A study by a Hungarian research group of four was published in the Sustainable Cities and Society in September, which analyzes the environmental sustainability of Hungarian urbanization and the Budapest capital region in a new way by simultaneously comparing the ecological footprint of households and the biocapacity of the available land. The ecological footprint shows the demand, i.e. how many hectares of land are needed to produce the materials used. In 2018, expenditure on food and beverages, housing-related energy consumption, transport, alcohol and tobacco contributed the most to Hungary’s ecological footprint. Biocapacity indicates the ecological supply, i.e. the carrying capacity: how much biologically fertile land there is in the examined area, which can produce renewable resources and absorb the waste from it. Calculations were made in global hectares taking into account crop yields.
The publication, made with the involvement of researchers from the Eötvös Loránd Research Network, the Regional Research Center of the Hungarian Academy of Sciences, the Széchenyi István University, and the Corvinus University of Budapest, examined the period between 2003 and 2018. The authors found that the ecological deficit of the country as a whole has been gradually decreasing since the beginning of the 2000s, which is due to the decrease in population and the increase in biocapacity for the country as a whole. However, Budapest’s ecological resources have decreased, which may be due to the deterioration of environmental quality, the shrinking of biologically active surfaces caused by urbanization, and urbanization. The share of the Budapest metropolitan area, which includes the capital and its agglomeration, in Hungary’s total ecological footprint increased from 28.3 percent to 31.5 percent between 2003 and 2018.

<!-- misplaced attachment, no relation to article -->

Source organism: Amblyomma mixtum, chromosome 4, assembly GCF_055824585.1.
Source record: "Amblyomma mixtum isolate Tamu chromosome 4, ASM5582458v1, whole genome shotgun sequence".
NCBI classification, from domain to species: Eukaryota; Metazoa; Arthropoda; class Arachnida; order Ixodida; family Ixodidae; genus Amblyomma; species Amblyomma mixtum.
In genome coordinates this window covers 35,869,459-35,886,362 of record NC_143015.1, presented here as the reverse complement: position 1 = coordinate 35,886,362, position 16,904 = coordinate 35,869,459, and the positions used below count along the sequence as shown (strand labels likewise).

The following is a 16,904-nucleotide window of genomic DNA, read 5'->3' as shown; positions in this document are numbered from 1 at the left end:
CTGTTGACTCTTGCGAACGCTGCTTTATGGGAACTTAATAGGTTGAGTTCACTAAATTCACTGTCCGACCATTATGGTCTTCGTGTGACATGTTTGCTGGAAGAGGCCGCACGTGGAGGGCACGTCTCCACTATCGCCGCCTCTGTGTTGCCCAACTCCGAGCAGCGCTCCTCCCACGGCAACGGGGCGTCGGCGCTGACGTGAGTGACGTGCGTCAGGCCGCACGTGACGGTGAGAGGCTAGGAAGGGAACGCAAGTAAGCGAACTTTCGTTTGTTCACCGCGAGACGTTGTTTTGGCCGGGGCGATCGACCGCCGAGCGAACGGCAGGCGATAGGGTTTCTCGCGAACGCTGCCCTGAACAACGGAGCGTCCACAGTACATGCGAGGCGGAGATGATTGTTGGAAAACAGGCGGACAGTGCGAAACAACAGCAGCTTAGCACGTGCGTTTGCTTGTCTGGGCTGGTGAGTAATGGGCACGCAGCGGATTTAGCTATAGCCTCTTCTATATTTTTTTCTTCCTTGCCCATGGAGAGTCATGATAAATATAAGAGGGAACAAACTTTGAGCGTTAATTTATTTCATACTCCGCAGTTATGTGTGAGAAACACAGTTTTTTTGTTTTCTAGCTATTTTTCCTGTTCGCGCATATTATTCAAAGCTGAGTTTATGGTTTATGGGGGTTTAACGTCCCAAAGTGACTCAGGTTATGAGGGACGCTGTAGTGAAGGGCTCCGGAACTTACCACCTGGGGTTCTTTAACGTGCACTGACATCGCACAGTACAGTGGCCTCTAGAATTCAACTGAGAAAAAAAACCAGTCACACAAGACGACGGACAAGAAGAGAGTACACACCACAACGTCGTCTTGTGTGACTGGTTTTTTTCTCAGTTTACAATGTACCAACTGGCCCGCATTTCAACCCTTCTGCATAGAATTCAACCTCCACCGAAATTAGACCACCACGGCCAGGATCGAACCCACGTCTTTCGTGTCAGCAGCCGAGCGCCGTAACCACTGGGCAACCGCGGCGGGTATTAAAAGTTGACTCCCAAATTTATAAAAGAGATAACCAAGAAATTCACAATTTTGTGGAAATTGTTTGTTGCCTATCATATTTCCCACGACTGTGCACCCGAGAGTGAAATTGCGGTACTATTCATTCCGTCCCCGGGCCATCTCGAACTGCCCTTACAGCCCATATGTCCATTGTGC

Budapest’s congestion is high, although slightly decreasing: while in 2003 the inhabitants of the capital would have needed 34 times as much land to achieve sustainability as they actually had at their disposal, by 2018 this ratio had decreased somewhat – to 30 times. In the agglomeration zone, however, the exceedance increased: from 2.1 to 2.4 times. This is a 7 percent increase in a decade and a half, which is not offset by the biocapacity of the ecosystem on the supply side. According to the study, there are still “ecological reserves” in the rest of Hungary, which increased from 13 percent to 24 percent between 2003 and 2018. This can be related, on the one hand, to the significant population decline outside the metropolitan region of Budapest (from 7.4 million in 2003 to 6.8 million in 2018), and on the other hand to the improvement of the efficiency of agricultural production. The data did not prove the inverted U-shaped relationship between urbanization and the ecological footprint, assumed by many in the literature, and Hungary’s values fell during the global financial crisis.
The results can help policy makers to identify hotspots responsible for above-average ecological imbalances in urban regions. “In order to change people’s consumption behaviour and improve environmental efficiency in ageing societies with a highly centralized urban system like Hungary’s, special programs aimed at primary metropolitan areas should be launched to reduce the further growth of the ecological footprint and stop the shrinking of biocapacity. Such a program can be, for example, support for the public transport system, energy efficiency investments or developments according to the compact city concept,” said co-author Gábor Harangozó, head of the Department of Sustainability Management and Environmental Economics at Corvinus University.
The study was published in the September issue of the Sustainable Cities and Society.